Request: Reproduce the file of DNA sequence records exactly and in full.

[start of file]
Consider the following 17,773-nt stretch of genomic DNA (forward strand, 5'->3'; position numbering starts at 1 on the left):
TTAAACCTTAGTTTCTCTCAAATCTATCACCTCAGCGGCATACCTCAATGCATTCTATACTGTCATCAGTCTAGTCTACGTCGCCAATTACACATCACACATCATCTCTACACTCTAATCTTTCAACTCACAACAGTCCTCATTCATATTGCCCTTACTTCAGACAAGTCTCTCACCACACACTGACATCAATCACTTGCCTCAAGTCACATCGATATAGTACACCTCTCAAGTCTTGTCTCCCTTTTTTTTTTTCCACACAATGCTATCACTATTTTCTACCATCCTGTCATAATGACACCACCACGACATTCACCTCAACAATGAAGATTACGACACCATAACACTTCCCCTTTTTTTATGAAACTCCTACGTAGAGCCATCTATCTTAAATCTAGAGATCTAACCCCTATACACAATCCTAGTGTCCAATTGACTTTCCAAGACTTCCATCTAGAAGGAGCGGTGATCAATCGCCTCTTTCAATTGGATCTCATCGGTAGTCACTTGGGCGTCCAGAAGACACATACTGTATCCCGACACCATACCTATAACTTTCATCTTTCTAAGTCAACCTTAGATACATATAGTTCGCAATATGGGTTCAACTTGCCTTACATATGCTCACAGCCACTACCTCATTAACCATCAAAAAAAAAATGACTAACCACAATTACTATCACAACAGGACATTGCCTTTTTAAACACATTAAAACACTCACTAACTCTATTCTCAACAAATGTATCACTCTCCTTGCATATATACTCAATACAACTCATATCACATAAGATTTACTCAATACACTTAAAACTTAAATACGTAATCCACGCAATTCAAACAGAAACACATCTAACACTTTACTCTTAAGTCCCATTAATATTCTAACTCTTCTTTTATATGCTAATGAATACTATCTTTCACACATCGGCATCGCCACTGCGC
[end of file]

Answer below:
Consider the following 17,773-nt stretch of genomic DNA (forward strand, 5'->3'; position numbering starts at 1 on the left):
TTAAACCTTAGTTTCTCTCAAATCTATCACCTCAGCGGCATACCTCAATGCATTCTATACTGTCATCAGTCTAGTCTACGTCGCCAATTACACATCACACATCATCTCTACACTCTAATCTTTCAACTCACAACAGTCCTCATTCATATTGCCCTTACTTCAGACAAGTCTCTCACCACACACTGACATCAATCACTTGCCTCAAGTCACATCGATATAGTACACCTCTCAAGTCTTGTCTCCCTTTTTTTTTTTCCACACAATGCTATCACTATTTTCTACCATCCTGTCATAATGACACCACCACGACATTCACCTCAACAATGAAGATTACGACACCATAACACTTCCCCTTTTTTTATGAAACTCCTACGTAGAGCCATCTATCTTAAATCTAGAGATCTAACCCCTATACACAATCCTAGTGTCCAATTGACTTTCCAAGACTTCCATCTAGAAGGAGCGGTGATCAATCGCCTCTTTCAATTGGATCTCATCGGTAGTCACTTGGGCGTCCAGAAGACACATACTGTATCCCGACACCATACCTATAACTTTCATCTTTCTAAGTCAACCTTAGATACATATAGTTCGCAATATGGGTTCAACTTGCCTTACATATGCTCACAGCCACTACCTCATTAACCATCAAAAAAAAAATGACTAACCACAATTACTATCACAACAGGACATTGCCTTTTTAAACACATTAAAACACTCACTAACTCTATTCTCAACAAATGTATCACTCTCCTTGCATATATACTCAATACAACTCATATCACATAAGATTTACTCAATACACTTAAAACTTAAATACGTAATCCACGCAATTCAAACAGAAACACATCTAACACTTTACTCTTAAGTCCCATTAATATTCTAACTCTTCTTTTATATGCTAATGAATACTATCTTTCACACATCGGCATCGCCACTGCGC